The other answers address important aspects of this meaningful, elephant-in-the-room question. But, yes, the ideal, that you can ask questions, that something more than the mere text is conveyed, is not reliably met. Yes, very-good lecturers "add value", but this is not so common, in my field, mathematics. Sure, there's the human element, the reiteration, but if a student/learner has the modicum of self-discipline to read (several) books, there's scant reason to go and sit in a hard chair in a too-cold or too-warm room at randomly-chosen moments. I think only exceptionally gifted experts, or exceptionally gifted teachers, make going to class worth-while for a highly-motivated learner.
The "problem" is that most students cannot accurately identify their own state, their learning "tendencies", and so on. So their appraisal of "lectures", or, probably any classes at all, are not reliable, even for their own best interest.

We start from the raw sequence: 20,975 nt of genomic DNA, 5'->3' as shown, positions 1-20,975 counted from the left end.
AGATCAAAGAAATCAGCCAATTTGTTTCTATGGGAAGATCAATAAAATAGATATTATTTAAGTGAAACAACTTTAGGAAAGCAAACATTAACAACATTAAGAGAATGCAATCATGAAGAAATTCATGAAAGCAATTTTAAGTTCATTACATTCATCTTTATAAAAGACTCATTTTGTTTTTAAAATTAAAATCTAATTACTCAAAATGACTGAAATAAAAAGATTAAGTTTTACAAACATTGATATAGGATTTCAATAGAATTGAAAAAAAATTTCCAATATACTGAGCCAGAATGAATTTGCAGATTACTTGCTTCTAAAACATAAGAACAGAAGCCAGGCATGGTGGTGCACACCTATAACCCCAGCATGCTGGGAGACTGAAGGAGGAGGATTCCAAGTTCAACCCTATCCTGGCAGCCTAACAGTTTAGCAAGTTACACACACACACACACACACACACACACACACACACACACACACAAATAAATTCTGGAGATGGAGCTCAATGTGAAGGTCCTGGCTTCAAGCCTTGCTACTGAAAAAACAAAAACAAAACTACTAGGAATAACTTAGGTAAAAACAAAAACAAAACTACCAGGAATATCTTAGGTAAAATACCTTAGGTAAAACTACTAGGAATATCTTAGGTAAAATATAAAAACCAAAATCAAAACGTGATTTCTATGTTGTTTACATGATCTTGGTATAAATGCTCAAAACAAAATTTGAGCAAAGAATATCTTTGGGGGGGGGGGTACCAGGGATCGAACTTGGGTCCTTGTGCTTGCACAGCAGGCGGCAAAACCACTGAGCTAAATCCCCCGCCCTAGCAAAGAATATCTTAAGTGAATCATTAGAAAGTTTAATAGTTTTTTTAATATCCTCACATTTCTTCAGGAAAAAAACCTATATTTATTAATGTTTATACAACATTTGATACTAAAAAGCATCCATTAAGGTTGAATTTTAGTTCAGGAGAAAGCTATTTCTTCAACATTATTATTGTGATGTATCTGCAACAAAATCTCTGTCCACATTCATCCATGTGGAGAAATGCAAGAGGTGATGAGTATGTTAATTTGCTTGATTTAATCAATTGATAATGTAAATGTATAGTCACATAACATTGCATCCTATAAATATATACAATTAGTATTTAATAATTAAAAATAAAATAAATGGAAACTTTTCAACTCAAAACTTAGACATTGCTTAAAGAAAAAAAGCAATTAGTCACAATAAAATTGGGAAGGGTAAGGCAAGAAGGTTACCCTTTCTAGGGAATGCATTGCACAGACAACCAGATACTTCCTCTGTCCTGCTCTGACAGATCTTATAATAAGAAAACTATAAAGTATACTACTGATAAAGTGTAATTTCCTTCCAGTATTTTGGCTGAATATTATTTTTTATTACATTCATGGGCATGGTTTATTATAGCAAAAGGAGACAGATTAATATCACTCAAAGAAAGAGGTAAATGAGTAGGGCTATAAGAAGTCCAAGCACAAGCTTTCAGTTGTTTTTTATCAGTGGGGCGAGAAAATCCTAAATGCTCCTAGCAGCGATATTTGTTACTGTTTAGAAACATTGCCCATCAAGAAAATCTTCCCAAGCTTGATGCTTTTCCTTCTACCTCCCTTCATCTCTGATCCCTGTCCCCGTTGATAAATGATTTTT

E.g., even the "just read the book", as objectifiable as it might seem, depends on "the book" being up-front about underlying assumptions, for example. Yet there is a nearly-universal conceit in math texts that there is no context, nothing implicit, ... everything is absolute. And some of the absolutes are not acknowledged, either.
So, yes, self-learning by reading can be made difficult by the secret obstacles... but/and in-class learning can be made difficult by the very same things, merely said out loud and in a ponderous voice by unhelpful instructors.
So, yes, often, one can learn more from browsing around libraries/internets than from going to class. But it requires more effort, in fact. So, yes, many "classes" are not of value, maybe even negative net value if they interrupt more productive thinking, or, ... sleep.